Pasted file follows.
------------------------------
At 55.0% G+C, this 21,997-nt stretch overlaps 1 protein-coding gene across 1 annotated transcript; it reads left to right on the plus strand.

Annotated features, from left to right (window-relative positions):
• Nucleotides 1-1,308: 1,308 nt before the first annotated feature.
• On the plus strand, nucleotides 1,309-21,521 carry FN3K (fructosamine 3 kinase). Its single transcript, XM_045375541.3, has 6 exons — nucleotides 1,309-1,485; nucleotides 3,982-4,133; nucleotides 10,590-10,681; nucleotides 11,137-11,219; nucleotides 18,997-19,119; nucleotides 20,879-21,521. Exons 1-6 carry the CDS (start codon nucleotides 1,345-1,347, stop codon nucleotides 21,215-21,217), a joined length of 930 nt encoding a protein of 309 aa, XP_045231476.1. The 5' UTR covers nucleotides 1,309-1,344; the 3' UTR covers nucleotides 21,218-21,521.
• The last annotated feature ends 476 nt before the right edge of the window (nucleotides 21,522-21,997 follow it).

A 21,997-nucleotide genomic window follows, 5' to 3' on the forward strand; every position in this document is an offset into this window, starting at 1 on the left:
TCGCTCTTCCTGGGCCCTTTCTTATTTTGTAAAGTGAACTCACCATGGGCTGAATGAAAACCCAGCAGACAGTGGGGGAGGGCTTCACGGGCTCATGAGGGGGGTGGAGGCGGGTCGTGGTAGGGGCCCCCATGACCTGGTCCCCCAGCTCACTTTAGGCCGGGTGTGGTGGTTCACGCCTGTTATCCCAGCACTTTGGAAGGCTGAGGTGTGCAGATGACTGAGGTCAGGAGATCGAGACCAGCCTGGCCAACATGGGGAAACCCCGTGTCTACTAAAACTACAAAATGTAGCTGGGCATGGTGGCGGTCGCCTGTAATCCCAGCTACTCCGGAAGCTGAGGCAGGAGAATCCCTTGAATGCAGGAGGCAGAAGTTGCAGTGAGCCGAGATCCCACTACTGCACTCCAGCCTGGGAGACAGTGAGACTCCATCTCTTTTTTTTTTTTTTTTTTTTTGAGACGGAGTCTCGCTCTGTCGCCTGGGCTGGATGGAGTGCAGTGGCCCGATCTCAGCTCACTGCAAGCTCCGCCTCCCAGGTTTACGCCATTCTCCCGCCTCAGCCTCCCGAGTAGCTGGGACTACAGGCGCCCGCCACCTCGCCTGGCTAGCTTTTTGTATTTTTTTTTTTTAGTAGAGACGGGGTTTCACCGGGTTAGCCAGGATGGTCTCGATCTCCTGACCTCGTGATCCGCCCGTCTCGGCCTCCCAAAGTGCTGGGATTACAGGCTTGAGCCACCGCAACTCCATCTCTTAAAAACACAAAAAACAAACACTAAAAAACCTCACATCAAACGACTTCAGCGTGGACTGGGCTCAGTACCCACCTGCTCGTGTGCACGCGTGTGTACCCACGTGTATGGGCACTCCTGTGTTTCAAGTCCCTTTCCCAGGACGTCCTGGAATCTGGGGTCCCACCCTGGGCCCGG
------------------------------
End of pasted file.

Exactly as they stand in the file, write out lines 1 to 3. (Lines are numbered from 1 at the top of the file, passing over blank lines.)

At 55.0% G+C, this 21,997-nt stretch overlaps 1 protein-coding gene across 1 annotated transcript; it reads left to right on the plus strand.

Annotated features, from left to right (window-relative positions):
• Nucleotides 1-1,308: 1,308 nt before the first annotated feature.